So I keep hearing this Nazi comparison brought up in regard to the Arizona law. Here’s Linda Greenhouse:
So what to do in the meantime? Here’s a modest proposal. Everyone remembers the wartime Danish king who drove through Copenhagen wearing a Star of David in support of his Jewish subjects. It’s an apocryphal story, actually, but an inspiring one. Let the good people of Arizona — and anyone passing through — walk the streets of Tucson and Phoenix wearing buttons that say: I Could Be Illegal.
Maybe someone could explain this to me. In Nazi Germany Jews were not permitted to leave the country (at least not when it really mattered). Jews in fact begged to be deported or expelled. In Denmark Jews were deported — to Germany. So how does America end up the Nazi-like country here? If the Denmark example applies, it would make Mexico the Nazi-like country and America the modern-day Denmark. Except the illegals don’t want to be deported and Mexico isn’t killing its own repatriated emigrants.
So what am I missing? Well, some might respond that I don’t get it. You see, we’re (actually just Arizona) treating illegal immigrants like second class citizens with fewer rights than everybody else. But, not to be rude, aren’t illegal aliens already a different class of people within our legal system and isn’t it obviously true that they have fewer rights than American citizens?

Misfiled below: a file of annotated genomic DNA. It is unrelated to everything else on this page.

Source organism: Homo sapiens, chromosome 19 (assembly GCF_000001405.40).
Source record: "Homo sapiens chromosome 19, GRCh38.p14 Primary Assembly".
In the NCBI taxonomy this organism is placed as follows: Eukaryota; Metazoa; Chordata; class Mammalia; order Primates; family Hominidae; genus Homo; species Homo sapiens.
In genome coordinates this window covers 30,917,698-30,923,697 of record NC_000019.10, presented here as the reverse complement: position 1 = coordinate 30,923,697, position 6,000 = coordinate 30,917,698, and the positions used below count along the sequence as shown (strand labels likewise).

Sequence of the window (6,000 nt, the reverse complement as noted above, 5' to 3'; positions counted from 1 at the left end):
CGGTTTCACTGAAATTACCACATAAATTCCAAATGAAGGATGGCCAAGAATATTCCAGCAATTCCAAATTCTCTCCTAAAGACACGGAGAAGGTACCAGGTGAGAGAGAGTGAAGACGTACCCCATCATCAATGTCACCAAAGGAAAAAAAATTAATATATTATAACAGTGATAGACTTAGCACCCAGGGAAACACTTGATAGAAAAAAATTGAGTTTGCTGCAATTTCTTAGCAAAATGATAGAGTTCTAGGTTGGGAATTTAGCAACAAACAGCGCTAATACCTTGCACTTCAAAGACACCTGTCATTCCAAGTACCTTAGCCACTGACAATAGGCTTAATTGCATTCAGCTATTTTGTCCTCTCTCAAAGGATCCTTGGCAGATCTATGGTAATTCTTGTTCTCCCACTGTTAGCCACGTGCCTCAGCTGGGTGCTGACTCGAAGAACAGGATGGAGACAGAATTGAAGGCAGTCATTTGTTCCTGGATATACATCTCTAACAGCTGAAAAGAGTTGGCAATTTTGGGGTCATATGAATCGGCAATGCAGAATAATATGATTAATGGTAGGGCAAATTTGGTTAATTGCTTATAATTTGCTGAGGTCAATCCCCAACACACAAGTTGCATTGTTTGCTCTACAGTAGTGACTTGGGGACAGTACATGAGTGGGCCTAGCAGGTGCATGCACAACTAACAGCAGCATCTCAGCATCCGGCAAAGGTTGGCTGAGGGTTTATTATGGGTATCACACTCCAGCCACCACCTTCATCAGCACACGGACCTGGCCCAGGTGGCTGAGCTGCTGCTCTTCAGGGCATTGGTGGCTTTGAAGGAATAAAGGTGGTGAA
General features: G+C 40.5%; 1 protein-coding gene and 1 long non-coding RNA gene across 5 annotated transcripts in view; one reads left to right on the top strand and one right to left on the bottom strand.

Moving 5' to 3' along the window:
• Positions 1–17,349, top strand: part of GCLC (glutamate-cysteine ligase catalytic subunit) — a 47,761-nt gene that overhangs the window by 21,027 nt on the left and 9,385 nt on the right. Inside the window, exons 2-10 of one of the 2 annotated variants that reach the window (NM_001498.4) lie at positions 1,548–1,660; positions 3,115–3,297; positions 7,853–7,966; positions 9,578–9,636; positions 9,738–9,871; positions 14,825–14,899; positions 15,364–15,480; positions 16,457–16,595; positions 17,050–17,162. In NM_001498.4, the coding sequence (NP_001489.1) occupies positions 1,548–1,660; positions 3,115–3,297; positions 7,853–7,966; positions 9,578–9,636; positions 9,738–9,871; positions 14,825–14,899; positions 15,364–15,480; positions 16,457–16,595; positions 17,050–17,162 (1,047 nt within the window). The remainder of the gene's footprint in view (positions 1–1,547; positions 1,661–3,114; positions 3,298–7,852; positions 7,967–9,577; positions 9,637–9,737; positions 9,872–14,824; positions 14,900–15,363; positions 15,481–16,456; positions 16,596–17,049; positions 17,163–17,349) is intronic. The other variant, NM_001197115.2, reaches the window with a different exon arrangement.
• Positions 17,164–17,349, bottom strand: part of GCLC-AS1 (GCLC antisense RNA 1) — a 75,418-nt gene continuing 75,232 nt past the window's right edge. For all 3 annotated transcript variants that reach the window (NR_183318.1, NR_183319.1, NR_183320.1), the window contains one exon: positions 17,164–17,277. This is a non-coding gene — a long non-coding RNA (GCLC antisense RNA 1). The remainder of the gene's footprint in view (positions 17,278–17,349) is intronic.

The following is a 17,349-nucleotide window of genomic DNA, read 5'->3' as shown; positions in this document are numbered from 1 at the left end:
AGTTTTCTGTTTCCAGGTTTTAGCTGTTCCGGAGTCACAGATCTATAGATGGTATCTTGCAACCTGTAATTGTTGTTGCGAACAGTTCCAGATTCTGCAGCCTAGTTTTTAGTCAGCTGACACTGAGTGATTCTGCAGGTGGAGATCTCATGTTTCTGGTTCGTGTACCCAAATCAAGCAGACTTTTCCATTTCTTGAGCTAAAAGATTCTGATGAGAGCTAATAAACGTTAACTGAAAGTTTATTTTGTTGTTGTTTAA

So other than meaning “really, really bad” what do people like Greenhouse and Cardinal Mahony mean when they invoke the Nazis? Is it just the image of cops asking for papers? I don’t like that image either, but if we’re reducing Nazism to checking paperwork we’re really defining it down — particularly since legal immigrants have been required to carry around their paperwork since 1940, when FDR and the Democrats made it a law.